For me, Halo was great because of the co-op, the badass deathmatch boards, and the story. The story fell to shit in 2 and 3 and I was kind of sick of deathmatch by then so I’m lukewarm on those. But I would call Halo a great game. It’s possibly my favorite game of that generation (with KOTOR and Psychonauts in contention.)
I think Halo gained so much popularity due to the accessibility and portability of the XBox. LAN parties have been around for a long time, but they were for basement dwelling nerds. When the XBox came out, suddenly frat boys could get in on the action and playing video games was now a cool thing to do on a Friday night.
this may all be true if you are talking console, however for games in general? not so much. the thing I hear all the time about halo being the greatest game ever.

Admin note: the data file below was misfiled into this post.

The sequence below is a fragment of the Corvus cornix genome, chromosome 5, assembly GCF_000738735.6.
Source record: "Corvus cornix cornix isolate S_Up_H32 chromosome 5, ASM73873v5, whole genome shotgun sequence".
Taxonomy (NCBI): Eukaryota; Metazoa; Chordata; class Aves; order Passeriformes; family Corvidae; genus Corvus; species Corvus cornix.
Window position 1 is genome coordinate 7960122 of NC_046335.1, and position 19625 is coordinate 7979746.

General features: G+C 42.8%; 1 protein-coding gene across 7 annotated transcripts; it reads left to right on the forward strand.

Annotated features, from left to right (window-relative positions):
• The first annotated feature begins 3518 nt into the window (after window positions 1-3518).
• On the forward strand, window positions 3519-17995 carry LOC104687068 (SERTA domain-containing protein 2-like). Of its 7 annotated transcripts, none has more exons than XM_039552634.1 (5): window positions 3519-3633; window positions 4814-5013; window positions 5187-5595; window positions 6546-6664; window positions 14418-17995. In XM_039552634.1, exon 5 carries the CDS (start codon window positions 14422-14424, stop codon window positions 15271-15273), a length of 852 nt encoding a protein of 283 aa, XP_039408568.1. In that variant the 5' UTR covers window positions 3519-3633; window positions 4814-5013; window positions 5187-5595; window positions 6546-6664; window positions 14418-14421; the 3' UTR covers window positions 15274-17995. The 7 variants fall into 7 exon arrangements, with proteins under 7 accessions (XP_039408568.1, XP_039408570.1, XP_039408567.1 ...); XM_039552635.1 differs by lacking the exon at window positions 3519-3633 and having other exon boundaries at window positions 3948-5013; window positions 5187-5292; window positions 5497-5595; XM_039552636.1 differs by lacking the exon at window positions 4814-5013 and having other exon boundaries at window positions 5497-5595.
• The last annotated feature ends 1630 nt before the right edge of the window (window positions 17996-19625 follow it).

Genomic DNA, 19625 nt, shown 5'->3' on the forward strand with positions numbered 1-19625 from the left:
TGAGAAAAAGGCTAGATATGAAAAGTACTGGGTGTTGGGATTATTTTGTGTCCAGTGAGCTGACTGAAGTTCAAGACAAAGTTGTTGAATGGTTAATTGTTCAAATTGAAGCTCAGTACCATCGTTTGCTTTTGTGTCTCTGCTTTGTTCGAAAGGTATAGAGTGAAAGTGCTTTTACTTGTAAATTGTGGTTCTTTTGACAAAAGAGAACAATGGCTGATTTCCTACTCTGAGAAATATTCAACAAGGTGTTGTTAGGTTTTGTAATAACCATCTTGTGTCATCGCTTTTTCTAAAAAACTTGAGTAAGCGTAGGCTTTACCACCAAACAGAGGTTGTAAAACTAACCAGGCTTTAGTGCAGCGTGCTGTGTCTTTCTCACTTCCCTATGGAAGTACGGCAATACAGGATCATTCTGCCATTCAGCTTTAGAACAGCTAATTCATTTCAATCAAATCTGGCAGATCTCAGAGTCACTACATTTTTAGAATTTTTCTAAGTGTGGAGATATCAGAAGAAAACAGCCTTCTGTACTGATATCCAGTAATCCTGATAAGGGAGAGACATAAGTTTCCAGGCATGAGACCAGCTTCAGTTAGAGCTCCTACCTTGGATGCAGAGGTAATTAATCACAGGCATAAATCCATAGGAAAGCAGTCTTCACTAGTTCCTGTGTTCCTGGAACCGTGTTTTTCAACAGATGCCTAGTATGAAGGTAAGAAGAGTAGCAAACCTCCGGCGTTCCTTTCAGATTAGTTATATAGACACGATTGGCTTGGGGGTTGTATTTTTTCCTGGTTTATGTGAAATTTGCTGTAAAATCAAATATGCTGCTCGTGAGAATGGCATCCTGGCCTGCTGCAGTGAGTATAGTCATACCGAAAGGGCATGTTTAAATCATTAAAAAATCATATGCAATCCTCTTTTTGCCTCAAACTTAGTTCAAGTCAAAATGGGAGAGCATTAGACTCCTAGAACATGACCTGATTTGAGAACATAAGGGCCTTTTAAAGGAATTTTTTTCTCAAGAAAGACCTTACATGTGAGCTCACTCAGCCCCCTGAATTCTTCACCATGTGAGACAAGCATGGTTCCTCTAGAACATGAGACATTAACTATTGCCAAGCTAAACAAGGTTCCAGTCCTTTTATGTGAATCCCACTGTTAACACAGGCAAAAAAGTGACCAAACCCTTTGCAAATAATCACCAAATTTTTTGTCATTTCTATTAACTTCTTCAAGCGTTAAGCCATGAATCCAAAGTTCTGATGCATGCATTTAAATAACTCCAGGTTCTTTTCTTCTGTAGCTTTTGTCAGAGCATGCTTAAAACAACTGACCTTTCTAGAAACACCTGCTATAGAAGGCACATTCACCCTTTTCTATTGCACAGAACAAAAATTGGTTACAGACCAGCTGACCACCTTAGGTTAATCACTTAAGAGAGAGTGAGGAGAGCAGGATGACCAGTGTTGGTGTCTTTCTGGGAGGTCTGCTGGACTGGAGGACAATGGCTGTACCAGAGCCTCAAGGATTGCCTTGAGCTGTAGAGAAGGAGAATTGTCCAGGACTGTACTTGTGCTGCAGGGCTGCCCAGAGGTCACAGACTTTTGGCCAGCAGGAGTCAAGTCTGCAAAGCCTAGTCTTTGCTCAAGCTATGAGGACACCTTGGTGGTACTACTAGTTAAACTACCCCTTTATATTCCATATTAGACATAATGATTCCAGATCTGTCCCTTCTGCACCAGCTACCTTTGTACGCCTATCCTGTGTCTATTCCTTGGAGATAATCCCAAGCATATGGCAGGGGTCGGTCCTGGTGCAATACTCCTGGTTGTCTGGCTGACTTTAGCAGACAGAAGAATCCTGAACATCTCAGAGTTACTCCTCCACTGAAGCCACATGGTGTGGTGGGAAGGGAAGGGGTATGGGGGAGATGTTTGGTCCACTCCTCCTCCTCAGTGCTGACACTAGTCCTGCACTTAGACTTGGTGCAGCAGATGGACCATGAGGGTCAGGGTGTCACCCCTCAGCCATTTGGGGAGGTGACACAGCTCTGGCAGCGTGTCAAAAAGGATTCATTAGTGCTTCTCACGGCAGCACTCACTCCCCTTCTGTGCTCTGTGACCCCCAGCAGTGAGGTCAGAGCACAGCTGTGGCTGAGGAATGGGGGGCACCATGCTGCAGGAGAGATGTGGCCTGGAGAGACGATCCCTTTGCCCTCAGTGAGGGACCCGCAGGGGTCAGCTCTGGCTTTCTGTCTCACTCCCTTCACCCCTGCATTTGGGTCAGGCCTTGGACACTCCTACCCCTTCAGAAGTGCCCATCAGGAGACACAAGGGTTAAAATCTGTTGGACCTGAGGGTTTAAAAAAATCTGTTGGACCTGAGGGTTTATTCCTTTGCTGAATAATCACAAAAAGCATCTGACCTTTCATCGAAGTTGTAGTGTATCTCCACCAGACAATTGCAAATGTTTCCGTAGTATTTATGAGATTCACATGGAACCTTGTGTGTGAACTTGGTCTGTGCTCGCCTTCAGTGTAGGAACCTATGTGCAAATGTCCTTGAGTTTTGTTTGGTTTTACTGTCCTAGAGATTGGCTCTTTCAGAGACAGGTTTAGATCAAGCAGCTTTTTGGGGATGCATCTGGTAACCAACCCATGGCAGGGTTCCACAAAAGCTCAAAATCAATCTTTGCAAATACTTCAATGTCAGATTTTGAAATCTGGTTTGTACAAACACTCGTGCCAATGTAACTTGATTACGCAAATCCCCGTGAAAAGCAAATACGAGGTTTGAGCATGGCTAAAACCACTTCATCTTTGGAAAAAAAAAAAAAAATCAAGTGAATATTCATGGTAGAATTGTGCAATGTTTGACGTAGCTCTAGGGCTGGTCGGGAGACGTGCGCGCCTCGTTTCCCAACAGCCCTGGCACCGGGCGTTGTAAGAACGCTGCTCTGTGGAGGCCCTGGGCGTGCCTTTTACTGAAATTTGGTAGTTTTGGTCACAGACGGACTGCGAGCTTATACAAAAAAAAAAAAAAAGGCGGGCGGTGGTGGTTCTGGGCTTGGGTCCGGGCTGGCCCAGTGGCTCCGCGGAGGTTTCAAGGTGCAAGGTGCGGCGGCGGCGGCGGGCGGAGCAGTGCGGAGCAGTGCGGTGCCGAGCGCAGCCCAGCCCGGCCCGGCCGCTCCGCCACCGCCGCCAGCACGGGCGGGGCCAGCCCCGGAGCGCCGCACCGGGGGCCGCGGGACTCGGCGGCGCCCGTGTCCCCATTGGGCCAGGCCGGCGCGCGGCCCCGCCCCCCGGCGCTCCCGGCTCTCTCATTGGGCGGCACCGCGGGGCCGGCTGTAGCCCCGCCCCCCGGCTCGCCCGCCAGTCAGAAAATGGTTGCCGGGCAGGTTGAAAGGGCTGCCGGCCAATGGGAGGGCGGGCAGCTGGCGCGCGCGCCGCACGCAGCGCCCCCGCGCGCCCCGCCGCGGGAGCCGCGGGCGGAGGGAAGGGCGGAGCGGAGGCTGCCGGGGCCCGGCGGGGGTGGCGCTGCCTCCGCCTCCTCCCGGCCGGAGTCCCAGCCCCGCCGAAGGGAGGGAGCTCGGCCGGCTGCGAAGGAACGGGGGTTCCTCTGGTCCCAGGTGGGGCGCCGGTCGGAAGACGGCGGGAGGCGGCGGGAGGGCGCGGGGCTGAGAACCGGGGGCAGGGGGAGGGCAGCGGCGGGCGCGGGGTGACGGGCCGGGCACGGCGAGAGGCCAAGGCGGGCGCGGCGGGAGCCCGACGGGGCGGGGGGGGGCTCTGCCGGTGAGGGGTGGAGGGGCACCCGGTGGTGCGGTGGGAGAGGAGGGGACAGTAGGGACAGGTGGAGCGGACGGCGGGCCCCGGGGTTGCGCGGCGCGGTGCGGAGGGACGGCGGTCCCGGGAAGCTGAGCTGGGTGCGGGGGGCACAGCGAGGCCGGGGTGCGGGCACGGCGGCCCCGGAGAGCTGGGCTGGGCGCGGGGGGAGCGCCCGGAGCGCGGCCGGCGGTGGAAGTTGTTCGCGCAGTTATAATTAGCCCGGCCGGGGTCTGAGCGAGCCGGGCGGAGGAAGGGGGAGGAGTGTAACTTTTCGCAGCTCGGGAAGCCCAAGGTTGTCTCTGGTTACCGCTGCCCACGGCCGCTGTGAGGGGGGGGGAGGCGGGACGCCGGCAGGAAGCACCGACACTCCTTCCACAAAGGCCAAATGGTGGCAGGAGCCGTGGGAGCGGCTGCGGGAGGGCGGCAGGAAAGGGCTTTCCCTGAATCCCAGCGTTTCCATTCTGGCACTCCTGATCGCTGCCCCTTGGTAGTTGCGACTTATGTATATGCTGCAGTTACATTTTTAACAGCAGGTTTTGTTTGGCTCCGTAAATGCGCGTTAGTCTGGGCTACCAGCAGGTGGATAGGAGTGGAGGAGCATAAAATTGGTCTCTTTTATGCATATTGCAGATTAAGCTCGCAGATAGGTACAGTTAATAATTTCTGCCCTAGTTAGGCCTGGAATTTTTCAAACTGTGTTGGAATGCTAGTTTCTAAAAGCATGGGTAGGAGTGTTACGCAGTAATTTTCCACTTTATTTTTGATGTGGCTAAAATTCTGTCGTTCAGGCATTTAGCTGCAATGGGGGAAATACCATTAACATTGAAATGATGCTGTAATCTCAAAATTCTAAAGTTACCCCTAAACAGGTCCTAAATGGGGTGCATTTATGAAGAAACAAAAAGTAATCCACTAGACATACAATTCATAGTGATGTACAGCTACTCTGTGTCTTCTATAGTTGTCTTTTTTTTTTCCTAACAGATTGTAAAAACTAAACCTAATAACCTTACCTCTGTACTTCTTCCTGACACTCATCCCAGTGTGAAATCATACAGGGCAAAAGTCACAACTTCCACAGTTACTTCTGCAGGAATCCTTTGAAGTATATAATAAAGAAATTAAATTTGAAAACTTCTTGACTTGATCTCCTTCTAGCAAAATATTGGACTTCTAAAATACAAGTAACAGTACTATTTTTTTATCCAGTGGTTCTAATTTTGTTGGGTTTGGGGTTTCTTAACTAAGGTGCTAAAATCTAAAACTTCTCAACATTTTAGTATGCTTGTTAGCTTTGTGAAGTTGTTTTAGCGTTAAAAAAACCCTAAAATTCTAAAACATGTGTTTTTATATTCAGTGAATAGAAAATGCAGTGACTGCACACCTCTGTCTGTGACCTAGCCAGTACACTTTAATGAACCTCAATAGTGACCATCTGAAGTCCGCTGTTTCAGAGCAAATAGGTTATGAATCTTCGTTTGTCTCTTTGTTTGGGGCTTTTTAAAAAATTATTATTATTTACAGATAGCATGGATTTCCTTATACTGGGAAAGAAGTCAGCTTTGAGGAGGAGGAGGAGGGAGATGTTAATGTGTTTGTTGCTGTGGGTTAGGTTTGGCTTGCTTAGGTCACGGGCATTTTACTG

you can play ONLINE against or WITH YOUR FRIENDS and you can TALK TO THEM LIKE WITH YOUR VOICE!!!
and I was like yeah, welcome to 1998.
it was the game that brought a crap ton of non pc gamers into the world of fps’s and while its a truly weak game for the genre over all, it is the king of the console fps’s
halo broke a total of 0 new ground, the pistol was insanely powerful and the maps were less than inspired. but if its the first one you ever played and you got a kick out of the multiplayer experience I would not be surprised if you think its the Uber fps.
Well, let me try this! The BEST FPS ever is the Unreal series, the problem with that is, the learning curve is soo great, you had a small but hardcore following! Halo is a slow dumbed down version of Unreal! People love Halo, because mass people are idiots!
Halo did almost nothing original. It was, however, a very well polished and well executed game(excepting the Library levels), with a strong story and unique and interesting characters. Ok, Master Chief wasn’t all that great, but the supporting cast was brilliant. Cortana rules.
Oh, and the theme song is probably the single best puece of game music ever.